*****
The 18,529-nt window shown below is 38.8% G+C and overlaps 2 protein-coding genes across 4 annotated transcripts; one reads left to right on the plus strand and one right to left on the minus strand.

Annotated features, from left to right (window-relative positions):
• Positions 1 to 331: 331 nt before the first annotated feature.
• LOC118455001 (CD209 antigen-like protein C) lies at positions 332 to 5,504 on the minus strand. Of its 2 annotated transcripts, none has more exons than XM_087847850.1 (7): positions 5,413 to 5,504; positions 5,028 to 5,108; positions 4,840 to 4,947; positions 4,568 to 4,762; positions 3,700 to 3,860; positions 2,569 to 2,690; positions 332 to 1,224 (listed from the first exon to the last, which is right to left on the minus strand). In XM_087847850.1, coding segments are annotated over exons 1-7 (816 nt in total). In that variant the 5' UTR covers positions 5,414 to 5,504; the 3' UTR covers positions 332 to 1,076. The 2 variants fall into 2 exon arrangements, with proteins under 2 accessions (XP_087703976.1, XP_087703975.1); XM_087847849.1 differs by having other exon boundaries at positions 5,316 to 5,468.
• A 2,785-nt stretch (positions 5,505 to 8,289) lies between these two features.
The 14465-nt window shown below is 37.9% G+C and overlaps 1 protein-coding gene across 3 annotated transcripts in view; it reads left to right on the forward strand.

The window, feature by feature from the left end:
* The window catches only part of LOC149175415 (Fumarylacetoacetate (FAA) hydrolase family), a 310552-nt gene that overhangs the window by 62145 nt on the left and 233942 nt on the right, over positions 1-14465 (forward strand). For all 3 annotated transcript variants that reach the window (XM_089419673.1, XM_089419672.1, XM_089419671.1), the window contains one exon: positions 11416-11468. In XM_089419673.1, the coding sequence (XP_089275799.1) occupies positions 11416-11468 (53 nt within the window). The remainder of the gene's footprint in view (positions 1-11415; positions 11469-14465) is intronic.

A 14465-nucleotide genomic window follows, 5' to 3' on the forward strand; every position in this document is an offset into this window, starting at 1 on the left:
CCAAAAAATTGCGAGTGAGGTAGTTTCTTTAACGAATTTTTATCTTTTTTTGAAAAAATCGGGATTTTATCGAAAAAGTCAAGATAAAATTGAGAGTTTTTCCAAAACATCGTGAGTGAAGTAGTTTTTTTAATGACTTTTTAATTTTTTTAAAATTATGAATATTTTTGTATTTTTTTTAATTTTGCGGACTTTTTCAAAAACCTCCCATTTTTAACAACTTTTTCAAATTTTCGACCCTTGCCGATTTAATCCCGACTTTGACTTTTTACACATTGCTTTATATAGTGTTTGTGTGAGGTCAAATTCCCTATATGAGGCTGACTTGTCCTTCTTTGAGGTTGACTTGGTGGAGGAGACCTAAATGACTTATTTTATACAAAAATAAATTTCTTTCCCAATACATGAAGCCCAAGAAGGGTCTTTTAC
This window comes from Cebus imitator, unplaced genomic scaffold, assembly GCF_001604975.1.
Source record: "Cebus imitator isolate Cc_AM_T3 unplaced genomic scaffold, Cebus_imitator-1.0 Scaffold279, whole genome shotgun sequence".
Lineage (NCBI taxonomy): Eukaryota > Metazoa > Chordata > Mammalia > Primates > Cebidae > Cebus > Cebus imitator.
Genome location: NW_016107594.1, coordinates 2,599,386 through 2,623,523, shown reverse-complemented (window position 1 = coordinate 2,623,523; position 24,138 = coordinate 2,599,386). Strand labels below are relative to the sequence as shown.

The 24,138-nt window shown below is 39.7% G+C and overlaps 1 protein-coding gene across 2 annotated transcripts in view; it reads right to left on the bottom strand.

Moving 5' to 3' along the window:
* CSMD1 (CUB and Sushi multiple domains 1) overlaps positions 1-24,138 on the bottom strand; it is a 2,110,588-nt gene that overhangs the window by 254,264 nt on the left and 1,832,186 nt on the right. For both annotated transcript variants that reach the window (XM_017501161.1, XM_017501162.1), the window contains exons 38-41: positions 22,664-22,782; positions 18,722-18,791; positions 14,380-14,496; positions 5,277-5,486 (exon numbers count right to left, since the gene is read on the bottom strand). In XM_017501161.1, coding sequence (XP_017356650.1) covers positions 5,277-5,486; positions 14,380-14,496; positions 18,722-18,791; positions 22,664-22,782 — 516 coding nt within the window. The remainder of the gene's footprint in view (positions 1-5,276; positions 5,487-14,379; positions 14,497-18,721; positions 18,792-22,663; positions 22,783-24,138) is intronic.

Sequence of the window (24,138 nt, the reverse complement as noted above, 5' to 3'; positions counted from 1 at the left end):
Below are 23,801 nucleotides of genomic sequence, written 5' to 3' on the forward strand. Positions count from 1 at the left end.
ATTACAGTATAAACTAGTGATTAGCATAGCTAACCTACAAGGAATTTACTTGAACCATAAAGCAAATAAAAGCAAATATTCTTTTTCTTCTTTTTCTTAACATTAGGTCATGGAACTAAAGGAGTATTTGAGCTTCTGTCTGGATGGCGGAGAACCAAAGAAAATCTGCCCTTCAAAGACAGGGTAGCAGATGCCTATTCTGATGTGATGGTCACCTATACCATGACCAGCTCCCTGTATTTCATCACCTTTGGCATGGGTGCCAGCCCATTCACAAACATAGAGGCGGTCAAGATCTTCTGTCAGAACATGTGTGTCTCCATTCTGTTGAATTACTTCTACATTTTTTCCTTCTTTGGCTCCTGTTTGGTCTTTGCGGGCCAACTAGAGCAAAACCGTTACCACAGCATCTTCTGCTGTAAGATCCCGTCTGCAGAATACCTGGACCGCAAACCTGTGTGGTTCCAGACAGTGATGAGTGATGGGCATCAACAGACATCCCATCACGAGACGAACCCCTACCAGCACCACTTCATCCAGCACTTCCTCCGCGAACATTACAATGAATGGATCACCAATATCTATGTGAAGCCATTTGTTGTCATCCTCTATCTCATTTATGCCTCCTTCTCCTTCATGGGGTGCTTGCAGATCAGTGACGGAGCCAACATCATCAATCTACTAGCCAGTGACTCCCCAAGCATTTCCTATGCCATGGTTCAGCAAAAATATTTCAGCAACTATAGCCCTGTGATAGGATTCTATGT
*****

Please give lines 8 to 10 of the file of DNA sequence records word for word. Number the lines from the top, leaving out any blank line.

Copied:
* The window catches only part of LOC149175415 (Fumarylacetoacetate (FAA) hydrolase family), a 310552-nt gene that overhangs the window by 62145 nt on the left and 233942 nt on the right, over positions 1-14465 (forward strand). For all 3 annotated transcript variants that reach the window (XM_089419673.1, XM_089419672.1, XM_089419671.1), the window contains one exon: positions 11416-11468. In XM_089419673.1, the coding sequence (XP_089275799.1) occupies positions 11416-11468 (53 nt within the window). The remainder of the gene's footprint in view (positions 1-11415; positions 11469-14465) is intronic.

A 14465-nucleotide genomic window follows, 5' to 3' on the forward strand; every position in this document is an offset into this window, starting at 1 on the left:
CCAAAAAATTGCGAGTGAGGTAGTTTCTTTAACGAATTTTTATCTTTTTTTGAAAAAATCGGGATTTTATCGAAAAAGTCAAGATAAAATTGAGAGTTTTTCCAAAACATCGTGAGTGAAGTAGTTTTTTTAATGACTTTTTAATTTTTTTAAAATTATGAATATTTTTGTATTTTTTTTAATTTTGCGGACTTTTTCAAAAACCTCCCATTTTTAACAACTTTTTCAAATTTTCGACCCTTGCCGATTTAATCCCGACTTTGACTTTTTACACATTGCTTTATATAGTGTTTGTGTGAGGTCAAATTCCCTATATGAGGCTGACTTGTCCTTCTTTGAGGTTGACTTGGTGGAGGAGACCTAAATGACTTATTTTATACAAAAATAAATTTCTTTCCCAATACATGAAGCCCAAGAAGGGTCTTTTAC